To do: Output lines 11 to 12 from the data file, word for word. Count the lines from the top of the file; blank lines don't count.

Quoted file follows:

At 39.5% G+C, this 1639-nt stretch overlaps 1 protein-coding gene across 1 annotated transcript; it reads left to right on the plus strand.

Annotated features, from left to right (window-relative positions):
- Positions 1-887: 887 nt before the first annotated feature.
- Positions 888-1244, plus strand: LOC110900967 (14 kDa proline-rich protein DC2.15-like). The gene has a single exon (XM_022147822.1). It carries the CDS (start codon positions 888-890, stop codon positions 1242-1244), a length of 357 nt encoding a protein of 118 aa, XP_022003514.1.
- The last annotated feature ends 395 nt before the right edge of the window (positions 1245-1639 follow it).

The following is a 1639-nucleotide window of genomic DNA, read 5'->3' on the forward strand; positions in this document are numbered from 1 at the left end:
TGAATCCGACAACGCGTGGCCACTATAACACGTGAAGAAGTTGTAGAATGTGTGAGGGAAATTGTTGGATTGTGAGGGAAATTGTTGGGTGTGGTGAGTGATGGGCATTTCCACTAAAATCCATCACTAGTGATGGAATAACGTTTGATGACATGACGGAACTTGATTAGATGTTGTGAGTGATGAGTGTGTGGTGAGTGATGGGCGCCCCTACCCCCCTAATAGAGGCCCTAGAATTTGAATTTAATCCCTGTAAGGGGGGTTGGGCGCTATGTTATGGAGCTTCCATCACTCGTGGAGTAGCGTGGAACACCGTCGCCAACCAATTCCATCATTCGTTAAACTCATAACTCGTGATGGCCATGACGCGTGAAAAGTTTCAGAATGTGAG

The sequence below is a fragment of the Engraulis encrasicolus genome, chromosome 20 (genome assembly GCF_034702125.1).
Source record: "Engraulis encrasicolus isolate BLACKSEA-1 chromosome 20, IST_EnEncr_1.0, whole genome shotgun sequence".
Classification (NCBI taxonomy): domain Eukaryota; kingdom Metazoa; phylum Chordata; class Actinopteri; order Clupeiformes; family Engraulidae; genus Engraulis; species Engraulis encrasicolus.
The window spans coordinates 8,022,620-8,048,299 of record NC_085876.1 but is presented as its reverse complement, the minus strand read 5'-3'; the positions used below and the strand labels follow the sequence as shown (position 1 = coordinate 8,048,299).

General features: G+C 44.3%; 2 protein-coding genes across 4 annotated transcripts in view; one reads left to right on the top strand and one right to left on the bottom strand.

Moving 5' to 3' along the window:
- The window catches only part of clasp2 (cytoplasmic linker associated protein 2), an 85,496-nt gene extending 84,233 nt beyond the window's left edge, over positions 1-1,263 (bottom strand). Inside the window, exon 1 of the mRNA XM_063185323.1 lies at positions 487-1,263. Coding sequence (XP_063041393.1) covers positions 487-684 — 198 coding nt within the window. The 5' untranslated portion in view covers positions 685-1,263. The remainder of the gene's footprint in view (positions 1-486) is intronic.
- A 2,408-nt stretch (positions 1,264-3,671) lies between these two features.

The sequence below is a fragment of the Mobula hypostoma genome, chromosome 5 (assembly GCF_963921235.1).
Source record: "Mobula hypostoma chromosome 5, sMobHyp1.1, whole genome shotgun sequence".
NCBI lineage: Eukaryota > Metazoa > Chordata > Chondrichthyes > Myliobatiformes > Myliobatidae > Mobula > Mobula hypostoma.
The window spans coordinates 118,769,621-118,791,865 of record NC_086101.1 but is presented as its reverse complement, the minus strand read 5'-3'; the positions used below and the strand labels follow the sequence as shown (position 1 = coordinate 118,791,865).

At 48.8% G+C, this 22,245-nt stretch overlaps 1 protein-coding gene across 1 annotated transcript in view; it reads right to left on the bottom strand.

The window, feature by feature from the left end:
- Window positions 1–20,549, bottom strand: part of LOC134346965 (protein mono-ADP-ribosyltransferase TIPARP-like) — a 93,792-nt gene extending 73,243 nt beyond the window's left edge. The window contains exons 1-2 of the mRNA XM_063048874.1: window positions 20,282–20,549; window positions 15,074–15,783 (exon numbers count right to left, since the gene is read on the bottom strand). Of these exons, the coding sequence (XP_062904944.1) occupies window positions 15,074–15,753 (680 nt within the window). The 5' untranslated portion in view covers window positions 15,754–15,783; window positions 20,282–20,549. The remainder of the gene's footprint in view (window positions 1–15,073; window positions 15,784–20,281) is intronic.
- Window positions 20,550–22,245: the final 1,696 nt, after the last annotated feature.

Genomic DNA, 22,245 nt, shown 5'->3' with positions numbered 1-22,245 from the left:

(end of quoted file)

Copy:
The window spans coordinates 8,022,620-8,048,299 of record NC_085876.1 but is presented as its reverse complement, the minus strand read 5'-3'; the positions used below and the strand labels follow the sequence as shown (position 1 = coordinate 8,048,299).

General features: G+C 44.3%; 2 protein-coding genes across 4 annotated transcripts in view; one reads left to right on the top strand and one right to left on the bottom strand.